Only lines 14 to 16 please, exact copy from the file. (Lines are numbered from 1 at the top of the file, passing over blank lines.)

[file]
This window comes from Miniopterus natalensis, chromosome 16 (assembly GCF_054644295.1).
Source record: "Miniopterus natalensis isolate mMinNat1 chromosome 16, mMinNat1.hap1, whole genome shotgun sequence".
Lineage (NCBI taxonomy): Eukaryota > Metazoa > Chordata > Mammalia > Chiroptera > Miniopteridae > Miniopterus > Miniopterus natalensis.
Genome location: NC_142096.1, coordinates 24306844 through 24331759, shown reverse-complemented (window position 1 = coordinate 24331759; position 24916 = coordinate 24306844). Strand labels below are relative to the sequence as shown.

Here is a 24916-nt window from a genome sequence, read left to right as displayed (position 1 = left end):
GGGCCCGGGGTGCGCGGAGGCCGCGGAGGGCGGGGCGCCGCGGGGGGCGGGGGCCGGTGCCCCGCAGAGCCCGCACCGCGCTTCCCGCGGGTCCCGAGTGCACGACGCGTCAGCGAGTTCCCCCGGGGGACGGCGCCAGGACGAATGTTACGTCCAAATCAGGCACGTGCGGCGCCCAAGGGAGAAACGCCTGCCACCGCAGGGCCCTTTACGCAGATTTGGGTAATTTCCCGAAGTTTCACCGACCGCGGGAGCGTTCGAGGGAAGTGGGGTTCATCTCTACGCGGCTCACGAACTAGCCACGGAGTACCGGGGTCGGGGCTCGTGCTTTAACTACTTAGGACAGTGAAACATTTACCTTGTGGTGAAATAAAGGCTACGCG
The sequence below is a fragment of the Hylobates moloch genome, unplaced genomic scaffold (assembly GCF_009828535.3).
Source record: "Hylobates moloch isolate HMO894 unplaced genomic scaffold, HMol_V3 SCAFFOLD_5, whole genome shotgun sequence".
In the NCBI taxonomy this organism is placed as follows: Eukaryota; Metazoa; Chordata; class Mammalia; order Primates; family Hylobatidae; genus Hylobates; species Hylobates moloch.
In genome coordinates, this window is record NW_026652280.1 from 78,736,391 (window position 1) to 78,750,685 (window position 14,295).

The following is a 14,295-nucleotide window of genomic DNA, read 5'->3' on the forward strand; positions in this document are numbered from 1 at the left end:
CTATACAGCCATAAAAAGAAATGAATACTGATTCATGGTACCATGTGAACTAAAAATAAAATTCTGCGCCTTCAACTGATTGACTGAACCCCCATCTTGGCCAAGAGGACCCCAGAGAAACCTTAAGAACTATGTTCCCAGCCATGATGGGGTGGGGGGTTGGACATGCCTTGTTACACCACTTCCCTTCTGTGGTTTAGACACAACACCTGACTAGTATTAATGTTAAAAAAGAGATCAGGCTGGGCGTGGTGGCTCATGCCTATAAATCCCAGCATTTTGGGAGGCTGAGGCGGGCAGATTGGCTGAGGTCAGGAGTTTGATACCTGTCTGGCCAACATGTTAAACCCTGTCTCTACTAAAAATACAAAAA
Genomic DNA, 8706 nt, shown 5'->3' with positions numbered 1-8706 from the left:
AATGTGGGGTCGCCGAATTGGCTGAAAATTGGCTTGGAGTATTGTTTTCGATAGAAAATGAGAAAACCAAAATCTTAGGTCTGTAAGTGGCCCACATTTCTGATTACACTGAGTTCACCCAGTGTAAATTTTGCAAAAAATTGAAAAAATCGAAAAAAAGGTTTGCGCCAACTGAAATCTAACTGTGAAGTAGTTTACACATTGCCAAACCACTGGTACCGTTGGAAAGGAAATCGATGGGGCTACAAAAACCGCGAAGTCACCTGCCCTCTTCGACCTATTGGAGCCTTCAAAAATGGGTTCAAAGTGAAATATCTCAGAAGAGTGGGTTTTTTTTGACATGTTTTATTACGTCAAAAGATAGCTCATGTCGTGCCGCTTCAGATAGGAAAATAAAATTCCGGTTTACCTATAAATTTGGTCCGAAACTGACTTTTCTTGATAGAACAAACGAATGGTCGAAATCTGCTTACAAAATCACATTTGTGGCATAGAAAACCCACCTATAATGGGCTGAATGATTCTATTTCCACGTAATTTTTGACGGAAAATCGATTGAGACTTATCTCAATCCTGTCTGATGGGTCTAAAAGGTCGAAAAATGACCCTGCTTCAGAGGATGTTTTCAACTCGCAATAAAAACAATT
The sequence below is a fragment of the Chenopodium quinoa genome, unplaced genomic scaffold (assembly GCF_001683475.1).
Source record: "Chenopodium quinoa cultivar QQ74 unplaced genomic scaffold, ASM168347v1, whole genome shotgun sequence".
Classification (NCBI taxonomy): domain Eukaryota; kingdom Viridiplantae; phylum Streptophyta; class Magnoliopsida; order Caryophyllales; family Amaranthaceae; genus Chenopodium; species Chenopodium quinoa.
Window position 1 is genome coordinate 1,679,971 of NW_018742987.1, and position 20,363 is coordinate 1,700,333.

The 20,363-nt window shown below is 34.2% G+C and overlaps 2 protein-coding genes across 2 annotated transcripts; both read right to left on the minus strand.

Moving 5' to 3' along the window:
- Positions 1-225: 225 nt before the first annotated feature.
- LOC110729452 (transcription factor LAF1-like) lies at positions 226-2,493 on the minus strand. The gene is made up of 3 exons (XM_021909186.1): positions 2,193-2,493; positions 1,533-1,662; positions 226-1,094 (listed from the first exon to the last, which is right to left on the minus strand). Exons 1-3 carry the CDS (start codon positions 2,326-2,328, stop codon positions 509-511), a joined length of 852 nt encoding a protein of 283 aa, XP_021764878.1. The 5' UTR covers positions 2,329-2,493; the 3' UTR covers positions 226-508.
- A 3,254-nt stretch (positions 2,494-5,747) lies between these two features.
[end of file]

AATGTGGGGTCGCCGAATTGGCTGAAAATTGGCTTGGAGTATTGTTTTCGATAGAAAATGAGAAAACCAAAATCTTAGGTCTGTAAGTGGCCCACATTTCTGATTACACTGAGTTCACCCAGTGTAAATTTTGCAAAAAATTGAAAAAATCGAAAAAAAGGTTTGCGCCAACTGAAATCTAACTGTGAAGTAGTTTACACATTGCCAAACCACTGGTACCGTTGGAAAGGAAATCGATGGGGCTACAAAAACCGCGAAGTCACCTGCCCTCTTCGACCTATTGGAGCCTTCAAAAATGGGTTCAAAGTGAAATATCTCAGAAGAGTGGGTTTTTTTTGACATGTTTTATTACGTCAAAAGATAGCTCATGTCGTGCCGCTTCAGATAGGAAAATAAAATTCCGGTTTACCTATAAATTTGGTCCGAAACTGACTTTTCTTGATAGAACAAACGAATGGTCGAAATCTGCTTACAAAATCACATTTGTGGCATAGAAAACCCACCTATAATGGGCTGAATGATTCTATTTCCACGTAATTTTTGACGGAAAATCGATTGAGACTTATCTCAATCCTGTCTGATGGGTCTAAAAGGTCGAAAAATGACCCTGCTTCAGAGGATGTTTTCAACTCGCAATAAAAACAATT
The sequence below is a fragment of the Chenopodium quinoa genome, unplaced genomic scaffold (assembly GCF_001683475.1).
Source record: "Chenopodium quinoa cultivar QQ74 unplaced genomic scaffold, ASM168347v1, whole genome shotgun sequence".